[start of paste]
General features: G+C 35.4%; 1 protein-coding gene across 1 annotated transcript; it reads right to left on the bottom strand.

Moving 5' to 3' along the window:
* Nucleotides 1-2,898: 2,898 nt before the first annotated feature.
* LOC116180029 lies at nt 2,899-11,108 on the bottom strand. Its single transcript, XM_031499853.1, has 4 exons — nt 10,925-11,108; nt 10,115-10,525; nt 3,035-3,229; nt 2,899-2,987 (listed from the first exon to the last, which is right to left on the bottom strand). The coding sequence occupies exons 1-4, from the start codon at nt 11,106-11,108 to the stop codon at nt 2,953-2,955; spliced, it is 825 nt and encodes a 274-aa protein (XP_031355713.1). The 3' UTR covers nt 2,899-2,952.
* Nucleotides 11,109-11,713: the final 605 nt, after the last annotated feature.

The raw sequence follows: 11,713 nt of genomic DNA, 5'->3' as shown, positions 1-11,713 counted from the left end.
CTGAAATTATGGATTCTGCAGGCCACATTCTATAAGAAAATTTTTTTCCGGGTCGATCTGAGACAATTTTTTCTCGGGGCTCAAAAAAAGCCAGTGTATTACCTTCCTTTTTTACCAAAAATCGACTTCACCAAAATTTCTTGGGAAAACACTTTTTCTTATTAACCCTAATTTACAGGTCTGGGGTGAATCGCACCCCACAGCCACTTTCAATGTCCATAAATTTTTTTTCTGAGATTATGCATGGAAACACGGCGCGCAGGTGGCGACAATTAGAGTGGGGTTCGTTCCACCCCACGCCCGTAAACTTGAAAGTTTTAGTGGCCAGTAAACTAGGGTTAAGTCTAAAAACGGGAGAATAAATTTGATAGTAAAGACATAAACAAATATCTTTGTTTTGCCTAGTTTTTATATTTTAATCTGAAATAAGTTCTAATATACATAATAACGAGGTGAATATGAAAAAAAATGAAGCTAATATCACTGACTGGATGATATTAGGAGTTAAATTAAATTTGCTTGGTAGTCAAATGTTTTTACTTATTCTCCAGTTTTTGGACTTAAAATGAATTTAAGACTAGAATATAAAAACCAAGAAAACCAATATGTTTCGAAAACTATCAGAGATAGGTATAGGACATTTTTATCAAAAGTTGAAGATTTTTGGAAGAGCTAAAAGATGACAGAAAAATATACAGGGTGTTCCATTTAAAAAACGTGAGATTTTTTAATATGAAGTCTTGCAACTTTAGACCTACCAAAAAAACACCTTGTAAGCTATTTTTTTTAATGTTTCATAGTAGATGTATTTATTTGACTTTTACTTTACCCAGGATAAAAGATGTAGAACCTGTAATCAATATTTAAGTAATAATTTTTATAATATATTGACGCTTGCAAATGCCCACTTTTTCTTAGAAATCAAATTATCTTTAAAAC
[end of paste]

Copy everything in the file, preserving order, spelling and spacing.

General features: G+C 35.4%; 1 protein-coding gene across 1 annotated transcript; it reads right to left on the bottom strand.

Moving 5' to 3' along the window:
* Nucleotides 1-2,898: 2,898 nt before the first annotated feature.
* LOC116180029 lies at nt 2,899-11,108 on the bottom strand. Its single transcript, XM_031499853.1, has 4 exons — nt 10,925-11,108; nt 10,115-10,525; nt 3,035-3,229; nt 2,899-2,987 (listed from the first exon to the last, which is right to left on the bottom strand). The coding sequence occupies exons 1-4, from the start codon at nt 11,106-11,108 to the stop codon at nt 2,953-2,955; spliced, it is 825 nt and encodes a 274-aa protein (XP_031355713.1). The 3' UTR covers nt 2,899-2,952.
* Nucleotides 11,109-11,713: the final 605 nt, after the last annotated feature.

The raw sequence follows: 11,713 nt of genomic DNA, 5'->3' as shown, positions 1-11,713 counted from the left end.
CTGAAATTATGGATTCTGCAGGCCACATTCTATAAGAAAATTTTTTTCCGGGTCGATCTGAGACAATTTTTTCTCGGGGCTCAAAAAAAGCCAGTGTATTACCTTCCTTTTTTACCAAAAATCGACTTCACCAAAATTTCTTGGGAAAACACTTTTTCTTATTAACCCTAATTTACAGGTCTGGGGTGAATCGCACCCCACAGCCACTTTCAATGTCCATAAATTTTTTTTCTGAGATTATGCATGGAAACACGGCGCGCAGGTGGCGACAATTAGAGTGGGGTTCGTTCCACCCCACGCCCGTAAACTTGAAAGTTTTAGTGGCCAGTAAACTAGGGTTAAGTCTAAAAACGGGAGAATAAATTTGATAGTAAAGACATAAACAAATATCTTTGTTTTGCCTAGTTTTTATATTTTAATCTGAAATAAGTTCTAATATACATAATAACGAGGTGAATATGAAAAAAAATGAAGCTAATATCACTGACTGGATGATATTAGGAGTTAAATTAAATTTGCTTGGTAGTCAAATGTTTTTACTTATTCTCCAGTTTTTGGACTTAAAATGAATTTAAGACTAGAATATAAAAACCAAGAAAACCAATATGTTTCGAAAACTATCAGAGATAGGTATAGGACATTTTTATCAAAAGTTGAAGATTTTTGGAAGAGCTAAAAGATGACAGAAAAATATACAGGGTGTTCCATTTAAAAAACGTGAGATTTTTTAATATGAAGTCTTGCAACTTTAGACCTACCAAAAAAACACCTTGTAAGCTATTTTTTTTAATGTTTCATAGTAGATGTATTTATTTGACTTTTACTTTACCCAGGATAAAAGATGTAGAACCTGTAATCAATATTTAAGTAATAATTTTTATAATATATTGACGCTTGCAAATGCCCACTTTTTCTTAGAAATCAAATTATCTTTAAAAC